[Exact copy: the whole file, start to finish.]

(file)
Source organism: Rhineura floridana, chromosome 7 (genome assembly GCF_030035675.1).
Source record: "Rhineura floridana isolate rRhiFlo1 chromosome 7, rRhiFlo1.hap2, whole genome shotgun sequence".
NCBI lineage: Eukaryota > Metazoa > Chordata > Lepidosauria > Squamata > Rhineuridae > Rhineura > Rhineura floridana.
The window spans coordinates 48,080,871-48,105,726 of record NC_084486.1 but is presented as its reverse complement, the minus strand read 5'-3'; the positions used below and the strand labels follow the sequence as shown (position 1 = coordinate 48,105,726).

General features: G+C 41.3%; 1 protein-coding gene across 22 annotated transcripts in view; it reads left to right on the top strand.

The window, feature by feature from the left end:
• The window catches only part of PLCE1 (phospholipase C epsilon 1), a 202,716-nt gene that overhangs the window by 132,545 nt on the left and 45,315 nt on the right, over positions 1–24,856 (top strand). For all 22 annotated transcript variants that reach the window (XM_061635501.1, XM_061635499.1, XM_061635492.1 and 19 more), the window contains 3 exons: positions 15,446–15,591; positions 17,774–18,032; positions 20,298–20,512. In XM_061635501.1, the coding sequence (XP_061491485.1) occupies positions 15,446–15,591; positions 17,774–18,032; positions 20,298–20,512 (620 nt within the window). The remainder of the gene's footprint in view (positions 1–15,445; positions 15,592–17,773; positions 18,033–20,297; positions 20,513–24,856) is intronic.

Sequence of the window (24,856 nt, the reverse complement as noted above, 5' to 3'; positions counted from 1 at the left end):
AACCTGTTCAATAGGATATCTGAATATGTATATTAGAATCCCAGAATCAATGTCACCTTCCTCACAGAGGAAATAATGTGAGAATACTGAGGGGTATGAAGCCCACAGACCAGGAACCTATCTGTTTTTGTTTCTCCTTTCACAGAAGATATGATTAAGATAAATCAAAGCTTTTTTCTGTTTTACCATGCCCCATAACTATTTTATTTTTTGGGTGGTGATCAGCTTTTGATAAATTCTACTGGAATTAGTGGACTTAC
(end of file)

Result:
Source organism: Rhineura floridana, chromosome 7 (genome assembly GCF_030035675.1).
Source record: "Rhineura floridana isolate rRhiFlo1 chromosome 7, rRhiFlo1.hap2, whole genome shotgun sequence".
NCBI lineage: Eukaryota > Metazoa > Chordata > Lepidosauria > Squamata > Rhineuridae > Rhineura > Rhineura floridana.
The window spans coordinates 48,080,871-48,105,726 of record NC_084486.1 but is presented as its reverse complement, the minus strand read 5'-3'; the positions used below and the strand labels follow the sequence as shown (position 1 = coordinate 48,105,726).

General features: G+C 41.3%; 1 protein-coding gene across 22 annotated transcripts in view; it reads left to right on the top strand.

The window, feature by feature from the left end:
• The window catches only part of PLCE1 (phospholipase C epsilon 1), a 202,716-nt gene that overhangs the window by 132,545 nt on the left and 45,315 nt on the right, over positions 1–24,856 (top strand). For all 22 annotated transcript variants that reach the window (XM_061635501.1, XM_061635499.1, XM_061635492.1 and 19 more), the window contains 3 exons: positions 15,446–15,591; positions 17,774–18,032; positions 20,298–20,512. In XM_061635501.1, the coding sequence (XP_061491485.1) occupies positions 15,446–15,591; positions 17,774–18,032; positions 20,298–20,512 (620 nt within the window). The remainder of the gene's footprint in view (positions 1–15,445; positions 15,592–17,773; positions 18,033–20,297; positions 20,513–24,856) is intronic.

Sequence of the window (24,856 nt, the reverse complement as noted above, 5' to 3'; positions counted from 1 at the left end):
AACCTGTTCAATAGGATATCTGAATATGTATATTAGAATCCCAGAATCAATGTCACCTTCCTCACAGAGGAAATAATGTGAGAATACTGAGGGGTATGAAGCCCACAGACCAGGAACCTATCTGTTTTTGTTTCTCCTTTCACAGAAGATATGATTAAGATAAATCAAAGCTTTTTTCTGTTTTACCATGCCCCATAACTATTTTATTTTTTGGGTGGTGATCAGCTTTTGATAAATTCTACTGGAATTAGTGGACTTAC